Of course, when it comes to the issues of achievement and equity within the Australian school system, “reasonable” is not enough, but perhaps within current resourcing structures and public confidence, it is all we can honestly expect without further reform, because as we are witnessing, the status-quo only sees our position fall against those that are “improving”.
The danger from a policy perspective is that we are fixing things that are not broken…
Certainly the social and economic challenges many of our partners in the OECD are facing should be a stark reminder of what disengagement and disenfranchisement looks like.
There is no doubt that our State and Federal policy positions appear somewhat “panicked” with “crises” and “challenges”.
The broad take-away messages from the most recent PISA results suggest that:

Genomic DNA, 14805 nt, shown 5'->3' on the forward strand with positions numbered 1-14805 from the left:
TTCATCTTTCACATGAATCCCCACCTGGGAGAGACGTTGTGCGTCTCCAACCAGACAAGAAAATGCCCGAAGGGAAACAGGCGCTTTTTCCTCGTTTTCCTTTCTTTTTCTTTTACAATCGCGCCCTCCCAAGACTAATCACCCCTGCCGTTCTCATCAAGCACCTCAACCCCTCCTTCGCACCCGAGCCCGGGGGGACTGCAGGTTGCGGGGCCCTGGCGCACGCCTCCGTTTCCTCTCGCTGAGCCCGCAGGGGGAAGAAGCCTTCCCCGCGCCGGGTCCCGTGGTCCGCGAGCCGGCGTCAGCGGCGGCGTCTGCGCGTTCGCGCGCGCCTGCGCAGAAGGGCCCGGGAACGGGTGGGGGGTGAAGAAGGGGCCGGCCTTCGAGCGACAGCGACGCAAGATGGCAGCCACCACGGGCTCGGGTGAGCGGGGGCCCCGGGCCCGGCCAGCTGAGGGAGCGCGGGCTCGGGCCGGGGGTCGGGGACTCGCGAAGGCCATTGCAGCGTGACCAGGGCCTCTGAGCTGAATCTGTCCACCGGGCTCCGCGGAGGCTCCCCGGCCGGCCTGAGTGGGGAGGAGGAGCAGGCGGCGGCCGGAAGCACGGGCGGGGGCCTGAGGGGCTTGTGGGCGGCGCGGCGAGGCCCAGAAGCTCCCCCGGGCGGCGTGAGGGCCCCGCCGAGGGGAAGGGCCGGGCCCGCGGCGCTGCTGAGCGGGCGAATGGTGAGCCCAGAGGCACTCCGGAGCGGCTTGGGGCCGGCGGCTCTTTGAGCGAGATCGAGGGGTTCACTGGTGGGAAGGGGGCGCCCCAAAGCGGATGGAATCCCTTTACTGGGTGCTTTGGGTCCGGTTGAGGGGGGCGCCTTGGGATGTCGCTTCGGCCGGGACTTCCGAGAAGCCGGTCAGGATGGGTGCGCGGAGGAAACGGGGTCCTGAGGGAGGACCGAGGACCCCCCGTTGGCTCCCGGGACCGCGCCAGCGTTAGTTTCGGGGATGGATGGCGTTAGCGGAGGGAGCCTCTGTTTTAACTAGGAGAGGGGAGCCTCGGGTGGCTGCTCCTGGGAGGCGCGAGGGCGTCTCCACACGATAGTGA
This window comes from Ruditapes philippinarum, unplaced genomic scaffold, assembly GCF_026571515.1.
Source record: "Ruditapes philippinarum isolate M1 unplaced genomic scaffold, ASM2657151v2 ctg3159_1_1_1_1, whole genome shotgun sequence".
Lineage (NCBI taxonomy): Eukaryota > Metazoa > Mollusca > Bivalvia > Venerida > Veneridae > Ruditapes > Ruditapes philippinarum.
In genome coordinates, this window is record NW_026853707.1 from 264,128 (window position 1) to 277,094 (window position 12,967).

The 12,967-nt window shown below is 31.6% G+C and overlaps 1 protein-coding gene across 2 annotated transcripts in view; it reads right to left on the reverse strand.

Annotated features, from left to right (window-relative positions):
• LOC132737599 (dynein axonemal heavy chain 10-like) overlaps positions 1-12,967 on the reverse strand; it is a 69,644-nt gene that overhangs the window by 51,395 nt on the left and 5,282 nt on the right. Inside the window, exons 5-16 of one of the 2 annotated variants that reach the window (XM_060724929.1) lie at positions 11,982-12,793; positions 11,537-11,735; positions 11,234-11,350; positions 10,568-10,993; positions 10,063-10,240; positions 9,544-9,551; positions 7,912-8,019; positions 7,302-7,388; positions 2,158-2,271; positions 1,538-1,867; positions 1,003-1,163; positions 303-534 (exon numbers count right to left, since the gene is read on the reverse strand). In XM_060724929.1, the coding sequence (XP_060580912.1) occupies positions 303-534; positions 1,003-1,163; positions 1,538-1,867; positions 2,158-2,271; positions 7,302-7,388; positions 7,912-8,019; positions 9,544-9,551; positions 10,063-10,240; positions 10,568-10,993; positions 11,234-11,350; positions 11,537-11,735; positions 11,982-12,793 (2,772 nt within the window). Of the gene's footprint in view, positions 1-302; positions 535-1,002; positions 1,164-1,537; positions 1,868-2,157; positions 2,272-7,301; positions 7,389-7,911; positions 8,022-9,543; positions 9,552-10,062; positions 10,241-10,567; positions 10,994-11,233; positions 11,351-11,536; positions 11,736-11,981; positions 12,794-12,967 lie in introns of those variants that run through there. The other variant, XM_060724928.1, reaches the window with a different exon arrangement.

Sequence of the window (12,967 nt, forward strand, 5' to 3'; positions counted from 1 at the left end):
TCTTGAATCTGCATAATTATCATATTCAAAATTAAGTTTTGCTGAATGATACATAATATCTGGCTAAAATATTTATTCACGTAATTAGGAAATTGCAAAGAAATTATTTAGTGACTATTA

Mean mathematics performance remained unchanged, on average, across the 28 OECD countries with comparable results in the PISA 2003 and 2009 surveys. However, it improved in six of these countries and in two partner countries. Mexico and Brazil showed the largest improvements over the period: 33 and 30 score points, respectively, or around half a proficiency level. Mathematics performance declined in nine OECD countries over the same period. In the rest of the 39 countries that have comparable results in both assessments, there was no significant change.
Germany’s mean performance in mathematics improved from OECD average levels in 2003 to above-average levels in 2009.